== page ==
NEW YORK — With all the talk of bounces during Games 3 and 4 of the Stanley Cup Final at Madison Square Garden, it’s understandable if you thought the news coming out of this series involved a trampoline tournament and not a hockey competition.
The Los Angeles Kings got the bounces in Game 3. To hear the New York Rangers tell it, the Kings have been getting the bounces, caroms, ricochets, deflections and glances throughout the first three games while the Rangers have been less fortunate to the point they qualify for free government cheese and tax credits.
Following the Rangers’ 2-1 win in Game 4 on Wednesday night, which staved off elimination for at least two days, perhaps the burgeoning narrative of luck deciding the outcome of games more than anything else can be put to rest, as it finally shined on the team that had yet to win a game in the Final.
The Rangers benefited from two things—yet another phenomenal performance from goaltender Henrik Lundqvist in an elimination game and, well, what’s the opposite of a bounce?
First star of game: Lundqvist. Second star: slushy MSG ice around the goal line.— Elliotte Friedman (@FriedgeHNIC) June 12, 2014
The declining rate of an object’s momentum? “The Rangers are down 3-1 in this best-of-seven series thanks to the declining rate of an object’s momentum” isn’t quite as catchy as “luck,” but it’s why there will be a Game 5 in Los Angeles on Friday night.
“Obviously a couple times,” Lundqvist said, “You just have to rely on your teammates and luck.”
To the credit of Lundqvist, who made 40 saves, he did his part in the 90 seconds to preserve the lead and avoid overtime.
A spinning Alec Martinez whipped the puck toward the net. A cutting Tanner Pearson deflected the shot under Lundqvist, who froze like a deer in headlights, thinking the puck was safely nestled between his pads. To his shock and dismay, the puck had slithered near the goal line only to have a buildup of snow stop it in its tracks.
With Jeff Carter and Anze Kopitar digging for gold with their sticks between Lundqvist's legs, Derek Stepan swiped the puck off the goal line and under Lundqvist with his glove.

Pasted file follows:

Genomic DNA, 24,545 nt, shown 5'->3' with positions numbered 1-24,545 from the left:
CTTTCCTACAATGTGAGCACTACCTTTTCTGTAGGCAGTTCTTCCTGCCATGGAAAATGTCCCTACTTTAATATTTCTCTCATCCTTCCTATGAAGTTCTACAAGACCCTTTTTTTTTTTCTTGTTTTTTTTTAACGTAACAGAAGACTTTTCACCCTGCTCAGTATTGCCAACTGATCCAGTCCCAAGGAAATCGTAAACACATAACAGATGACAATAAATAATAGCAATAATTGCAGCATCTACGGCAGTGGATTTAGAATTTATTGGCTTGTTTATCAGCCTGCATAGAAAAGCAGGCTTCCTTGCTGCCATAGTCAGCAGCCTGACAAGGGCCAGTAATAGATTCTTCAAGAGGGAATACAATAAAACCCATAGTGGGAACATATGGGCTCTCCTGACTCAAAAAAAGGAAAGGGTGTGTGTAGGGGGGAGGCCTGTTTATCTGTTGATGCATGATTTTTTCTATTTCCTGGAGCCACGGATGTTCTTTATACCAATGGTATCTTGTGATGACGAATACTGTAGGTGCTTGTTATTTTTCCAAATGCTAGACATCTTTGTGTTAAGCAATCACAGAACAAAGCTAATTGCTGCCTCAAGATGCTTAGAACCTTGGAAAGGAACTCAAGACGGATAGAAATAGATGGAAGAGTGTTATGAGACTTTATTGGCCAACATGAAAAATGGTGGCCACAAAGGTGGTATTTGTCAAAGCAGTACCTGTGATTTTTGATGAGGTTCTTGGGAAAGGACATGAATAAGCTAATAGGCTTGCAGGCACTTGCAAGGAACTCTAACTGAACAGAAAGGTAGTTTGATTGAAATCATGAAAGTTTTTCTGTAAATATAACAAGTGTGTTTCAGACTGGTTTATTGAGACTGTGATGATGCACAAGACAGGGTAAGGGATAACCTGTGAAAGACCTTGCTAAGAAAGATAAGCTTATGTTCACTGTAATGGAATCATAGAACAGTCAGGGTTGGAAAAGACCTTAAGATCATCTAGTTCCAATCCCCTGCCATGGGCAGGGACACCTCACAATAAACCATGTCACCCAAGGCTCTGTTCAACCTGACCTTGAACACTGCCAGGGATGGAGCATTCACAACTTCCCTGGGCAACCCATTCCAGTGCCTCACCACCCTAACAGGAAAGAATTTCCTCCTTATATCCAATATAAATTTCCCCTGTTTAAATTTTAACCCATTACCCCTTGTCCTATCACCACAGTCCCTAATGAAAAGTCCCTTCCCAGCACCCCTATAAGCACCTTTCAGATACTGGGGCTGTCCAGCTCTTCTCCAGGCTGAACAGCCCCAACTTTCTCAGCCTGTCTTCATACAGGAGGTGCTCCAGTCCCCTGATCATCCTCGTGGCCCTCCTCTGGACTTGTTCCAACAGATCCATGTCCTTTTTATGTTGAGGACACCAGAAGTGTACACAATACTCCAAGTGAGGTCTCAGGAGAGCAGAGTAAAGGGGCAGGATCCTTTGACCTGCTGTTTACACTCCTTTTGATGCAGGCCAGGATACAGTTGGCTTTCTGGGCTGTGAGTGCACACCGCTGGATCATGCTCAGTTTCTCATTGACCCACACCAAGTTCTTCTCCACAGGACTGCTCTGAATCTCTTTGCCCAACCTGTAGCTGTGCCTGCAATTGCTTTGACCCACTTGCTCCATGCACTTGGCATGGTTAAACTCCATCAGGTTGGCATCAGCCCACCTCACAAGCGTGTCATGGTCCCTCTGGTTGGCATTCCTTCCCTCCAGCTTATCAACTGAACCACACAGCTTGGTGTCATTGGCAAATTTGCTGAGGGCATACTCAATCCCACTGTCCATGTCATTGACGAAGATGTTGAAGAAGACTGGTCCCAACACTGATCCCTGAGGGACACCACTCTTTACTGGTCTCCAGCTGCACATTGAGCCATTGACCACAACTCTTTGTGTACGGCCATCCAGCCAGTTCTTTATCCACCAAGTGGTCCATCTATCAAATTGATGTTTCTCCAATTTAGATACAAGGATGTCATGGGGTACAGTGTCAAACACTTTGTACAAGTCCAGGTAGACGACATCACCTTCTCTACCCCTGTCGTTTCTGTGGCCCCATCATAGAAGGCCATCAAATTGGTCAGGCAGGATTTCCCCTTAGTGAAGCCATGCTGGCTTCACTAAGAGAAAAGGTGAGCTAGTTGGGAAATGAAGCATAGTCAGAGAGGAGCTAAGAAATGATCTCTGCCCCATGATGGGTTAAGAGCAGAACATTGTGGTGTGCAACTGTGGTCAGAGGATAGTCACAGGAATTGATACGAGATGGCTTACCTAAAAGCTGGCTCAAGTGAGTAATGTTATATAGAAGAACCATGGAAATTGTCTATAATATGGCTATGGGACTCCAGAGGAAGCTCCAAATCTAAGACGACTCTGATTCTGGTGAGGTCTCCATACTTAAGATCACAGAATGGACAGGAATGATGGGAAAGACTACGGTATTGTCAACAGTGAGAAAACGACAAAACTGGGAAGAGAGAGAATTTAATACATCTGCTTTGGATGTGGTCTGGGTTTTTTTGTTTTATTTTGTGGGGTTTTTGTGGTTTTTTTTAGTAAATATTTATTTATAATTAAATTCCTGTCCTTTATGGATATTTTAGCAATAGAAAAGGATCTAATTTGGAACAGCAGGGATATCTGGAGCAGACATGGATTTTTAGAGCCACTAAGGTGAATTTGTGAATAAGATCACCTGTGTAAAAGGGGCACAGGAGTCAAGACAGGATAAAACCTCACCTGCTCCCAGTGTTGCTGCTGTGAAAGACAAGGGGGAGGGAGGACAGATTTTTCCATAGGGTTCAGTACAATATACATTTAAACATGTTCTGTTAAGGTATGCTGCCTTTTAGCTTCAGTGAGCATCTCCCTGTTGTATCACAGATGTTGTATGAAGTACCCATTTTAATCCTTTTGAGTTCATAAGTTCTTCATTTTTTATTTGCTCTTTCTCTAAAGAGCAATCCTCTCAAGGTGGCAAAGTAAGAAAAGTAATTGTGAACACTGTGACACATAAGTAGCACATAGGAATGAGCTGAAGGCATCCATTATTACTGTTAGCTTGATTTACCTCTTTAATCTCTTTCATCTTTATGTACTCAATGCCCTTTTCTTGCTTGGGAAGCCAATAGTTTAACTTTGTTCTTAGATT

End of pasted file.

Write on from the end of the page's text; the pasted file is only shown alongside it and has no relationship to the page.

“I thought I had it because I felt the puck, felt like I got a good piece of it on that deflection,” Lundqvist said. “I was yelling at the ref to blow the whistle. Then I realized it was behind me for a couple seconds. I actually apologized. But he was cool about it.”
"Don't fool yourself either,” Stepan said of the Rangers’ puck luck in Game 4. “Hank stood on his head. He made some big saves at big times for us. Those are the big plays that we need at certain moments to keep the momentum or shift the momentum. Hank stood tall and he's a big part of why we're going back to L.A."
Much the way Jonathan Quick was a wall in Game 3, allowing the Kings a chance to score three goals off beneficial bounces while being drastically outshot, Lundqvist played that role to near perfection in Game 4.
The Kings outshot the Rangers 41-19, and much like they did in Games 1 and 2 in Los Angeles, ramped their attack into overdrive after falling behind 2-0. When Martin St. Louis scored early in the second period to put the Rangers ahead by two goals, the Kings had a 14-13 edge in shots.
Over the final 33:33 of the contest, the Kings outshot the Rangers 27-6.
Only a Dustin Brown breakaway goal would elude Lundqvist, who improved to 8-0 with a 0.99 goals-against average and .968 save percentage in his past eight elimination games at Madison Square Garden.
“I mean, we didn't want to see the Cup coming out on our home ice tonight,” Lundqvist said. “Just the thought of it makes me feel sick.”
When facing elimination this postseason, Lundqvist is 5-0 and has allowed a single goal in each game.
“He had to make some huge saves in the second and the third,” coach Alain Vigneault said. “He got and we got a few bounces. You need those. Maybe the luck is changing a little bit.”
Stepan wasn’t the only Ranger to pull a puck off the goal line in this game. In the first period, with the Rangers shorthanded and leading 1-0, an Alec Martinez wrist shot got past Lundqvist, and the defenseman raised his arms in celebration.
This time, it was Anton Stralman scooping the puck to safety with his stick.
“It was a quick play on the power play there,” Stralman said. “I just saw the puck and all I tried to do basically was get the stick out, and obviously the puck as well.
“I got a little lucky and was able to save it.”
Anton Stralman has basically become the Smithers to Henrik Lundqvist’s Mr. Burns.— Jesse Spector (@jessespector) June 12, 2014
Maybe the luck narrative isn’t going away after all.
In reality, luck is going to come into play in a series with two evenly matched teams, which is what the Final possesses despite Los Angeles winning the first three games. Games 1 and 2 required overtime, although bounces had very little do with the Kings winning them.
The Kings had Quick and the bounces in Game 3; the Rangers had Lundqvist and the bounces in Game 4.
The Rangers can’t rely on Lundqvist the way they did in Game 4 if they want to win three more times and they can’t rely on luck, either.
There’s no guarantee the bounces will be there for the Rangers in Game 5 at Staples Center; the only certainty is that Lundqvist will be there with his back to the wall, which is when he has been at his best in these playoffs.
Defenseman Dan Girardi said it best: “He was the King tonight for us.”
All statistics via NHL.com.
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